TASMANIA’S logging contractors feel betrayed by the company they stood by during last year’s federal election.
The article says:
Last week timber giant Gunns Ltd told forest workers in the state’s North West that harvesting quotas would be reduced by 20 per cent immediately in the wake of a cut in woodchip exports.
Huonville haulage contractors Gary and Christine Coad said … the crisis in the forestry industry was already entrenched before last week’s announcement.
Contractors are at “rock bottom”, unable to make ends meet because a deregulated market has those tendering for work “screwed right down”, Mr Coad said.
They said they waited until now to speak about an industry notorious for pressuring its critics to silence.
Mr Coad said the virtual monopoly held by Gunns means those who criticise the company can be squeezed out of business. With many contractors getting work on a day-by-day basis, Mr Coad said work stops coming to those who object to issues, such as unfair rates.
“The biggest problem in the industry is that Gunns has a virtual monopoly,” he said.
After 30 years in forestry haulage, the couple got out late last year but not before attending rallies last October to protest then Labor leader Mark Latham’s election promise to compensate workers in return for leaving the industry.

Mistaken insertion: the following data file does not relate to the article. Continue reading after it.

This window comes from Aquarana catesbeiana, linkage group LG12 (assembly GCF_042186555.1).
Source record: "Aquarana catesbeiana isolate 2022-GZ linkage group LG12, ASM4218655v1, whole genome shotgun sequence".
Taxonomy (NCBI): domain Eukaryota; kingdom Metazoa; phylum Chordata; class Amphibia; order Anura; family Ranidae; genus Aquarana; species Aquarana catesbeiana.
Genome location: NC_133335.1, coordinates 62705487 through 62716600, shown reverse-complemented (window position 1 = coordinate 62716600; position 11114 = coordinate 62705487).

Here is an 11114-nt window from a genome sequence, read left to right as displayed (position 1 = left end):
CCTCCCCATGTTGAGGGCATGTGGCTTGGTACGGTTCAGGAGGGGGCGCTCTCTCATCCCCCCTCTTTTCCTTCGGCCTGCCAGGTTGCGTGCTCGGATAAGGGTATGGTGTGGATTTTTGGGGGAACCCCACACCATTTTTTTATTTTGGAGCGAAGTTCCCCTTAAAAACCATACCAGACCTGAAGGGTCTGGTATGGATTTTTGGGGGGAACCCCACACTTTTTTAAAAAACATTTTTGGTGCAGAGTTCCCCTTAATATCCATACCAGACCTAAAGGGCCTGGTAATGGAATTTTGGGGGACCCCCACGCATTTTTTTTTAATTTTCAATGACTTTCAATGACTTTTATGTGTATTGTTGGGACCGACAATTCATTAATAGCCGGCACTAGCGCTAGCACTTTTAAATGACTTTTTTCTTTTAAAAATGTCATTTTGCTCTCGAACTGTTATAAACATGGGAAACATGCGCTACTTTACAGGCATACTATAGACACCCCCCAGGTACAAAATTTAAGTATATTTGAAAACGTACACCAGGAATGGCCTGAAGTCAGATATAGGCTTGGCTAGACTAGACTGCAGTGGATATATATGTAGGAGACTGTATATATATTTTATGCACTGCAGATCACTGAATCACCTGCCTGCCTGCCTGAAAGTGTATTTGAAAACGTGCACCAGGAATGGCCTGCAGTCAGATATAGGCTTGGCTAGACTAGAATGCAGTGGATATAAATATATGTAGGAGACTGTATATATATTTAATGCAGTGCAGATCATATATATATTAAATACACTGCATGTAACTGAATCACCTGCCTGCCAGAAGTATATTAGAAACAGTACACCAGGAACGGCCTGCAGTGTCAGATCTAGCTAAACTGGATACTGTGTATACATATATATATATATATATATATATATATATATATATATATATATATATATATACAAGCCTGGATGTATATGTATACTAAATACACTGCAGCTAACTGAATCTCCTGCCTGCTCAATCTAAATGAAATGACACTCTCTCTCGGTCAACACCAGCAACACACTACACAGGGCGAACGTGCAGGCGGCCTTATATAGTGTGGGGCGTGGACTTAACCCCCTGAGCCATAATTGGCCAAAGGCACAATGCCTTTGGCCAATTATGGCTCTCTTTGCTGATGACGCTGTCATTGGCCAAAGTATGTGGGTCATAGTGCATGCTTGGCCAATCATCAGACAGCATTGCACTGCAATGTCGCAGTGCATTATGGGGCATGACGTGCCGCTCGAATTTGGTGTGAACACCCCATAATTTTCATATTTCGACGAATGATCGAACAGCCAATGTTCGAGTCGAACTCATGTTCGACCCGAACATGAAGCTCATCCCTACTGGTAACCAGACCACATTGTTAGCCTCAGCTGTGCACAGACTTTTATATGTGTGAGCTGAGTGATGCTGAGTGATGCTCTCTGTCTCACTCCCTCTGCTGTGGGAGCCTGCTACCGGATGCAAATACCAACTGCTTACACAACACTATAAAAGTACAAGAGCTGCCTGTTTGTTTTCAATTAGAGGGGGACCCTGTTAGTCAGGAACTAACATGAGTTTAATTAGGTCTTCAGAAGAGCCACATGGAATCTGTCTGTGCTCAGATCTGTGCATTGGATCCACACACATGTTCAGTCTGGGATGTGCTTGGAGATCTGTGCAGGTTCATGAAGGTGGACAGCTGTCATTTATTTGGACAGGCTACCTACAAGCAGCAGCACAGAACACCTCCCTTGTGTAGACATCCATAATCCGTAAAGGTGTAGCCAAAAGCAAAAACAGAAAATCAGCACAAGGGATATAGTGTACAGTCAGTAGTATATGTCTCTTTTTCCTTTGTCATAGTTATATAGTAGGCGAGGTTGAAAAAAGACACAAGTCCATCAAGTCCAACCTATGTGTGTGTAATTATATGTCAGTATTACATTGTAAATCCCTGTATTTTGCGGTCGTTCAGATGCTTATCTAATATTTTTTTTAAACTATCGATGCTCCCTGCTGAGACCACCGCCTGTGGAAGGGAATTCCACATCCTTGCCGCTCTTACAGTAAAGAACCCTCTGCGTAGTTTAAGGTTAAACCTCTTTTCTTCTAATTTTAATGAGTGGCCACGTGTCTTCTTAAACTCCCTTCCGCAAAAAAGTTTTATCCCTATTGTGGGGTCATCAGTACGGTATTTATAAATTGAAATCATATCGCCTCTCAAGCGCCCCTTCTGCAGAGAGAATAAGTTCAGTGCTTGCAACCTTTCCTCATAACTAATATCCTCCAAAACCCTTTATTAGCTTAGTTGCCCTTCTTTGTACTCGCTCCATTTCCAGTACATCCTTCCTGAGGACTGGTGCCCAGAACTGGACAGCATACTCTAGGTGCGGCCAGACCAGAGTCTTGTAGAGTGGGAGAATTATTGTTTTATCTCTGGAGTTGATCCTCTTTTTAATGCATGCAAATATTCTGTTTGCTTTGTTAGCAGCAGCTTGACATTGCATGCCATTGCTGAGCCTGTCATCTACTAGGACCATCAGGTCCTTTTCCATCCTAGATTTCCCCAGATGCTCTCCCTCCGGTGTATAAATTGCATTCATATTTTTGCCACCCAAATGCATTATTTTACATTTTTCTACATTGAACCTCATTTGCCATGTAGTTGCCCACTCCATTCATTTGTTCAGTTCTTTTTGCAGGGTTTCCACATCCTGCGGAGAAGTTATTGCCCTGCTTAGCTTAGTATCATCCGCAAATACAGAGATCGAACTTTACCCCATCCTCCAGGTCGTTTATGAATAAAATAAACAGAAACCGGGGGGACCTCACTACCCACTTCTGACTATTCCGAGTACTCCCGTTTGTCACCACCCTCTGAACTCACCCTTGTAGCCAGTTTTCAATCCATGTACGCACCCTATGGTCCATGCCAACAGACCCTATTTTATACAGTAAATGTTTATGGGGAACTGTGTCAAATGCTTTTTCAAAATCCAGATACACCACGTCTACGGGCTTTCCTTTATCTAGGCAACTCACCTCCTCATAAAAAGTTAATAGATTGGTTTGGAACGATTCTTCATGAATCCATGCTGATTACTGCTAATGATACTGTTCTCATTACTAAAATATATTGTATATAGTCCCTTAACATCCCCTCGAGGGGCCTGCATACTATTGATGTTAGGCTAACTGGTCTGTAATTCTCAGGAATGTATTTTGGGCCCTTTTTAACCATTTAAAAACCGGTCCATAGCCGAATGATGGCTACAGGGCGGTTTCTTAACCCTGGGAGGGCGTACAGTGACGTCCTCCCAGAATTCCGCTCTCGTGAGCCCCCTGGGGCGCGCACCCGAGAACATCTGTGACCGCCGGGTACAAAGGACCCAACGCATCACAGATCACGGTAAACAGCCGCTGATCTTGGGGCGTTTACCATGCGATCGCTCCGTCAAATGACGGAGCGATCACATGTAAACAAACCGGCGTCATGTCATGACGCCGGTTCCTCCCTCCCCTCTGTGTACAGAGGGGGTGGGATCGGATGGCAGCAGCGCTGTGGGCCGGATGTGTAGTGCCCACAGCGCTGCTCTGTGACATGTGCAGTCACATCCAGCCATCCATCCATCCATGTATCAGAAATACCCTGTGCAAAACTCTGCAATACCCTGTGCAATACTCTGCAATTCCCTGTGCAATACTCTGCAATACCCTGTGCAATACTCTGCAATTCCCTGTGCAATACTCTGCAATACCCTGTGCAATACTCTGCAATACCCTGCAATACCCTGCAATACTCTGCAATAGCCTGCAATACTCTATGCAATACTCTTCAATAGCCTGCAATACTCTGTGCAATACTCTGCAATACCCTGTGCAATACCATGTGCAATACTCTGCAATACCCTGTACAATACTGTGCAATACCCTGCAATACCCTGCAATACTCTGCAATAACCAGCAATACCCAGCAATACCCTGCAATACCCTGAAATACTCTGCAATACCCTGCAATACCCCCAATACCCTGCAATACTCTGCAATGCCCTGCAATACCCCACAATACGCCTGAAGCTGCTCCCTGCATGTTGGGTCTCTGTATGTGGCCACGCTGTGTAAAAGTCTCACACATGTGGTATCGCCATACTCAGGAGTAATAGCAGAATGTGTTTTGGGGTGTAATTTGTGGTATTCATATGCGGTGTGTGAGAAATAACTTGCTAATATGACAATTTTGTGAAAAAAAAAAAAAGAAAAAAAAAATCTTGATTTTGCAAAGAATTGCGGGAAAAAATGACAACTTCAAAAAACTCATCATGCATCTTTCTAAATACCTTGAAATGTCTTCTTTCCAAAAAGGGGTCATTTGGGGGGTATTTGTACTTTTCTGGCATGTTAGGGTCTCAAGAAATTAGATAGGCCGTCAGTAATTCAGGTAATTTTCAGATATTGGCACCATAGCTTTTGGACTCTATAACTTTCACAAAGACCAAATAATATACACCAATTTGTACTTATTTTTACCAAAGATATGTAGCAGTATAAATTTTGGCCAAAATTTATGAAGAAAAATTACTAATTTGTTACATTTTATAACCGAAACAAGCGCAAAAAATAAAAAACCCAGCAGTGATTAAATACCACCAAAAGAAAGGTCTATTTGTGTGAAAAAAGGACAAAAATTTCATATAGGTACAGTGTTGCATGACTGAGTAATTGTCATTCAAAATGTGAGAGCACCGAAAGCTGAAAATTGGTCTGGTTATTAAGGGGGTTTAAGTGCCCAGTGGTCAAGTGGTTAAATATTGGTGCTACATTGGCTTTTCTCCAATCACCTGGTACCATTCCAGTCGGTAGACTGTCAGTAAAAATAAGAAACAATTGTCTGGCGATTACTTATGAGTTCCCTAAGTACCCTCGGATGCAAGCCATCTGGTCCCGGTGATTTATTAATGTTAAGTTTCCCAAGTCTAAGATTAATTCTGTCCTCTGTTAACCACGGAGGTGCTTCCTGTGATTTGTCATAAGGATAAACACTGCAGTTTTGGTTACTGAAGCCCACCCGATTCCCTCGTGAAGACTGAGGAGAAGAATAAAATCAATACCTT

Now, just seven months later, the Coads say the industry is wondering what they fought for by turning up to rally behind Gunns chief executive John Gay, the State Government and Prime Minister John Howard.
“We came up and fought for John Gay’s livelihood, well now it’s time for him to turn around and do the same for us,” Mrs Coad said.
Adding to the sense of betrayal is the likelihood Gunns knew woodchip exports were going down at the same time they were telling the industry business was “buoyant”.
Mr Coad said many workers waited until after the election to see if it would be prudent to invest in more machinery. With the Howard Government’s win, many contractors refinanced to upgrade operations on the assurance by Gunns that the “future was rosy and would be rosy for a long time,” he said.
Mr Coad said it is not good enough to put bankruptcies down to “bad management”.
Instead, he said the forestry industry understood there were ebbs and flows in the market.
Instead, he described an industry prepared to employ people until they go broke “and disappear”. He said the removal of truck licences meant anyone can buy a truck and go into business, so there was always someone else to take the work for a pittance and make a go of it.
Mr Chipman said forestry is not the only primary industry feeling the brunt of a downturn. Poppy growers, wool producers and the mining industry all have felt the brunt of the market and have to sink or swim.
“The message we’ve got is that people can adjust and secure themselves for a certain time,” he said.
“Everyone needs to tighten their belt a little bit. Any downturn will also be suffered by the company and it’s shareholders. No one wants this because it affects everyone.”
Extracts from The Mercury, Inside Stories section, Saturday, May 14, 2005